Except for people like Red Hat and SuSE and IBM, all making money from
    GPL software very nicely thank you.

    The reputations of people like RMS will stand or fall on the success of
    the projects they're associated with. The fact that Hurd is being left
    in the dust by Linux speaks for itself, I think...
    Lawrence D'Oliveiro, Jun 6, 2004
  14. Maybe that's just what *they* want you to think...
    Lawrence D'Oliveiro, Jun 6, 2004
  15. Peter

    brundlefly Guest

    It says more about your own prejudices.

    The fact that many of the Free Software Foundation projects are not only an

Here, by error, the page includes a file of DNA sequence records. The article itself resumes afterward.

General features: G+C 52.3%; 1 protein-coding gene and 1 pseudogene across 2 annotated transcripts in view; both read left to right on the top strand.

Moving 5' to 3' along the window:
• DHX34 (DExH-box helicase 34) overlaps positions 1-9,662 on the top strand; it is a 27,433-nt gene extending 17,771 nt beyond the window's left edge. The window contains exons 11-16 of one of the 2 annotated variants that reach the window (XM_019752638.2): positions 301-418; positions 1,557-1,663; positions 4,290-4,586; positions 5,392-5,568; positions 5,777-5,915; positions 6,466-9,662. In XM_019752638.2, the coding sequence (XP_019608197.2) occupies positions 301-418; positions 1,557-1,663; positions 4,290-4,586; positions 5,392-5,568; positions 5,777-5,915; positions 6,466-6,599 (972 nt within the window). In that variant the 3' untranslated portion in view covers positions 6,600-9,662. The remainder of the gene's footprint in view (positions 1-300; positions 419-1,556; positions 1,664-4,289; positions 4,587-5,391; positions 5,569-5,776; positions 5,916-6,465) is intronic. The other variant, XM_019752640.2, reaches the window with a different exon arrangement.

integral part of Linux distributions but also the BSD distributions and
    Macintosh OS X under the same licence also speaks for itself.

    What did you intend it to say ?
    brundlefly, Jun 7, 2004
  16. Oh really, why do you think Red Hat has changed to Fedora?
    Patrick Dunford, Jun 7, 2004
  17. But not Hurd.
    Lawrence D¹Oliveiro, Jun 8, 2004
  18. To separate it out from RHEL, which _is_ making money very nicely thank
    Lawrence D¹Oliveiro, Jun 8, 2004
  19. Peter

    brundlefly Guest

    Can you elaborate what inference about Stallman that you intend to be drawn
    from this ?
    brundlefly, Jun 8, 2004
  20. Peter

    AD. Guest

    So what you're both really saying is that the contributions of the FSF can
    be seen but not hurd?

    <groan> sorry, couldn't resist ;)
    AD., Jun 8, 2004